Part 4 – A Letter to Therapists: Burnout and the Hands-on Approach to your Salvation
Our imaginations are often the pathway in and out of torment.
The mental playground is what I call our imaginations in a therapy session. Learning that our mental playgrounds obey our rules is something many people have never considered. We have imagery come into our minds and we work to get it out. Next time the clown from IT pops into your head, have him wearing braces. Maybe put a puppy chew toy in those vicious teeth of his. These changes will often neutralize the emotional energy we feel towards scary thoughts or images.
Therapists can use their mental playground for their own benefit as well. Where does your mind go as your client is sharing the gritty details that are resulting in the clients own emotional distress? Are you firing up your mental playground and holding on for dear life? Sadly, that’s the experience many therapists report and that is also a huge source of burnout.
Imagining your client’s trauma or distress occurring is painful for therapists. It’s emotional. It’s real emotion. It’s literally us feeling real emotion about what someone else is reporting. Sadly, secondary trauma is a real thing where a therapist hears their client’s traumatic stories, and they psychologically experience and end up with similar emotional responses, flashbacks, and nightmares that their clients report. So, (here comes the shouting again) STOP IMAGINING WHAT YOUR CLIENTS ARE TELLING YOU!
My favorite part about learning about hypnotherapy was a simple fact (hypnotherapy is amazing, by the way, and it is not stage hypnosis so get educated, people!). Hypnotherapists know that the subconscious brain (limbic system) is responsive to “what to do” and is not at all responsive to “what not to do.” It doesn’t understand negatives. So, if we tell our brain, “Don’t imagine your mother skinny dipping under a waterfall,” well… sorry I did that to you. The symbolism and imagery picked up by the limbic system doesn’t hear the “don’t” and it just hears the command. So, tell your kids, “If you touch the stove you’ll be burned” instead of “don’t touch the stove.” Anyways, long tangent to tell you the phrase “Stop imagining what your clients are telling you” will not be effective since the limbic system hears, “go ahead and imagine the whole tragic story!”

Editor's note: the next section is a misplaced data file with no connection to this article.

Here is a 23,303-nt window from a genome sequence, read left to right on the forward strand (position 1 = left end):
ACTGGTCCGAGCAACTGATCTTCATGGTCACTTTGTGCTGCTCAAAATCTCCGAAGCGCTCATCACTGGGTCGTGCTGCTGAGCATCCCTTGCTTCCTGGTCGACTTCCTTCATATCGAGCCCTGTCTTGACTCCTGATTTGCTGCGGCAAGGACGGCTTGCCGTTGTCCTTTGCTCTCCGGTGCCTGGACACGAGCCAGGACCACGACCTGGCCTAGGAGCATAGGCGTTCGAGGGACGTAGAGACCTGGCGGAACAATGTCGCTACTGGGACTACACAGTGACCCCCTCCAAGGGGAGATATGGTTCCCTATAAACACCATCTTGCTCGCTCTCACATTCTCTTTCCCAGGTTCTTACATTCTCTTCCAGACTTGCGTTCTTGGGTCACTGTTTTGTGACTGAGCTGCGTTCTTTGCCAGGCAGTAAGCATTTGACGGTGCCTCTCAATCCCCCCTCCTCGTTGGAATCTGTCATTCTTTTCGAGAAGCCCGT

So, what should we imagine? How should we control our own mental playground as we are witnessing our client’s pain? Simple. Don’t go with their stories. Listen to hear where your clients are and not how your clients have been. This simple switch is reinforced by “aiming at the target.” As I am listening to my client, I’m with them emotionally as a fellow traveler. I am also the professional in the room who is gaining knowledge of where to go with that client. My mind is thinking that this client is in pain and we are actively taking steps for them to no longer be there. How much can I get caught up in my client’s pain when I know that it’s temporary? We can have the confidence to know that what we’re doing is starting the client on the path to no longer be in pain. That is a cool experience.
It’s not every aspect of a job or client that causes us to burn out. There are certain aspects and certain clients and the burnout then generalizes. Utilizing skills during session such as to bring your emotions away from “healing” and focusing on your target with each client. Don’t just let your emotions and human patterns of connecting (versus professional patterns of connecting) cause you to engage your clients in ways that contribute to your own burnout.
Example: My client Becky is telling me about losing her leg in a tragic double-dutch jump rope accident. Rather than imagining Becky struggling to get out of bed in the morning or feeling deep sadness as she’s so insecure that she cancels date after date, how about imagining “once she has reached her therapeutic goals, where will she be?” The recipe would be finding compassion for Becky as a “fellow traveler”, and then having an internal smile when you think about how she’ll be functioning when she finds her way in a very different life than she imagined. When she’s telling you about cancelling a date, maybe you can imagine her coming into session one day and telling you about sitting at a date and being thankful that she didn’t cancel. How amazing would it be imagining Becky caring for her children in the morning and having her children show her the love that she used to think would no longer be available to her.
Whether you are naturally practicing these skills or you need to write down a note on your wrist so you remember do practice this in session, utilizing your mental playground for your benefit can significantly decrease the amount of burnout you feel. But as I said before, you will not get there if you don’t make this a normal practice.
By Jason Temple, LMFT